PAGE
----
In truth, the loss was visible long before satellite imagery became widespread. In 1985, the conservationist Jacques Cousteau spent several months off the island on his vessel Calypso and produced a documentary warning that Haiti was losing a dangerous amount of tree cover. The country’s steep hillsides, which already made farming difficult, were at increased risk of erosion. Debris from successive storms was being washed into the sea, driving the fish further offshore, where Haitian fishermen in their dug-outs struggled to compete against modern trawlers from other countries.
Early efforts to save Haiti’s forests were misguided, or defeated by political turmoil. One scheme by the US Agency for International Development encouraged peasants to grow fast-growing eucalyptus trees – only to see them swiftly cut down for fuel. Other efforts collapsed in the 1990s, when the international community blocked fuel and other shipments to Haiti after the 1991 overthrow of the elected leader, Jean-Bertrand Aristide. More than 40% of forests were lost in that decade alone.
It took until last year for the country’s elite to begin to see a connection between the devastation of the landscape and natural disaster. “I have to admit that for the majority of the business society, managing water, managing soil, climate change, these are all things that they talk about on CNN and BBC, or that you hear Al Gore going on about,” said Gregory Brandt, a prominent businessman. “It’s not for us. I’d say the majority was aware but not concerned.”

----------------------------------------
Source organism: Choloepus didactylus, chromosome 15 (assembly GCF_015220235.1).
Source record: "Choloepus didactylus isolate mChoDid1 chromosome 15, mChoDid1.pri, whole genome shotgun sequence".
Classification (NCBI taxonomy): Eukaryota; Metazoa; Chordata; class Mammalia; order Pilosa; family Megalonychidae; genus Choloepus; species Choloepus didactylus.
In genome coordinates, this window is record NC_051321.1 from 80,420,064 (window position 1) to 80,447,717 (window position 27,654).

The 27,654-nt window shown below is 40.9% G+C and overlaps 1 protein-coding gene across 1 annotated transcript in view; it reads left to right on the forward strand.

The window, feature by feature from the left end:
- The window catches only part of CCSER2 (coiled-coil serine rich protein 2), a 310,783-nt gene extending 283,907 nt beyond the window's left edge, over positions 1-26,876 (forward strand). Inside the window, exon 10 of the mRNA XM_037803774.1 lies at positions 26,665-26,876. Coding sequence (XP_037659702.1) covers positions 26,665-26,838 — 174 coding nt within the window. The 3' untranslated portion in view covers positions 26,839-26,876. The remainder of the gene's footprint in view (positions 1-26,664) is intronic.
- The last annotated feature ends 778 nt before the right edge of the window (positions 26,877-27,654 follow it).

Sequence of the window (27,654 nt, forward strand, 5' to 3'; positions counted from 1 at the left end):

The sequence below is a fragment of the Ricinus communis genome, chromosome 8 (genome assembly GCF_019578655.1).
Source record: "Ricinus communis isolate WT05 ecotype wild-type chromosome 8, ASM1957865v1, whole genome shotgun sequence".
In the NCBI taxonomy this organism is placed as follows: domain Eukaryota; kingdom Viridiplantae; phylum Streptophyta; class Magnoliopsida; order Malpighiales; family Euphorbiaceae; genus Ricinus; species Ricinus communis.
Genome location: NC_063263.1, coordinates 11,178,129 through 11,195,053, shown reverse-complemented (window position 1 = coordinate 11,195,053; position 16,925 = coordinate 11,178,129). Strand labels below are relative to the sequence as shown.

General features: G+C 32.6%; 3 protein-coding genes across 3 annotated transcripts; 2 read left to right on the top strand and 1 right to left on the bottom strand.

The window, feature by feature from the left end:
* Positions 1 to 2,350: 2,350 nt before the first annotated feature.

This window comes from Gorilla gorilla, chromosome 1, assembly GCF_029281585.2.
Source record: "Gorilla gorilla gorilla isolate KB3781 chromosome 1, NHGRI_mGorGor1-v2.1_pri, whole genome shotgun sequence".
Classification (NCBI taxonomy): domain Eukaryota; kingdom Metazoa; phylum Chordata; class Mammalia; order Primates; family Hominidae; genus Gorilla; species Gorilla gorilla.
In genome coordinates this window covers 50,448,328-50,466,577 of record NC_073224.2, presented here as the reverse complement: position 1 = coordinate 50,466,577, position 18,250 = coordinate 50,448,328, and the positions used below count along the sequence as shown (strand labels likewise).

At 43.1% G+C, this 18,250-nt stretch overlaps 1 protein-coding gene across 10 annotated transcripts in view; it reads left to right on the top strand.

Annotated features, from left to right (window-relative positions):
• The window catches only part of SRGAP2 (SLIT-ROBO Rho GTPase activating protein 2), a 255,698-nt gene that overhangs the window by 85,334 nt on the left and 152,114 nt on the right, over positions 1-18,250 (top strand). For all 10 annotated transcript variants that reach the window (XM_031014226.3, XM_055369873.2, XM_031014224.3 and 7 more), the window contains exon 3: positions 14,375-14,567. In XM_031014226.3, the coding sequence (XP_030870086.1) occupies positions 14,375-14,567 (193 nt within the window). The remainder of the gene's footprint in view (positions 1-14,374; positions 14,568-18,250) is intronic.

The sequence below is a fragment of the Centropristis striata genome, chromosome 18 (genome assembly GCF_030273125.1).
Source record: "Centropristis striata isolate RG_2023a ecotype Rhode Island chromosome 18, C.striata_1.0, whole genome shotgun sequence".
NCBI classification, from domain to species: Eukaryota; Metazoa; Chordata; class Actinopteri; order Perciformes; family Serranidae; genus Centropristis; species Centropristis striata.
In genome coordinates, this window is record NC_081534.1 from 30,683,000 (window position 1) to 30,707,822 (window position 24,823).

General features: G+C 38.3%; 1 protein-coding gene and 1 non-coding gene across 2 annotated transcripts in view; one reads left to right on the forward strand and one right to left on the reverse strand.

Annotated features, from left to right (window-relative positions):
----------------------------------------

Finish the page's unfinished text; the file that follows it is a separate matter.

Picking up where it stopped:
The international community also was slow to grasp the connection, said Anita Swarup, who has worked as a consultant on climate change for Oxfam, Unicef and other organisations. “As far as I can see, little or nothing has been done in terms of dealing with climate change,” she said. “The international community is not sufficiently focused on the impacts of climate change on a poor country like Haiti and considerably more needs to be done.”
Now that reality is inescapable because of the increasing severity and frequency of storms. The Haitian government and the international community are fully engaged, but those on the front line of efforts to repair the environmental degradation that has left Haiti so exposed to climate change now admit they feel overwhelmed.
In the last few years Oxfam and other international organisations have been working with farmers to build up the hillsides to prevent the massive rush of water towards the sea. Farmers are being encouraged to plant avocado and mango trees, which could help the soil cling to the slopes and could bring income over time. They also are being asked to try to shore up ravines with hedges or even sandbags.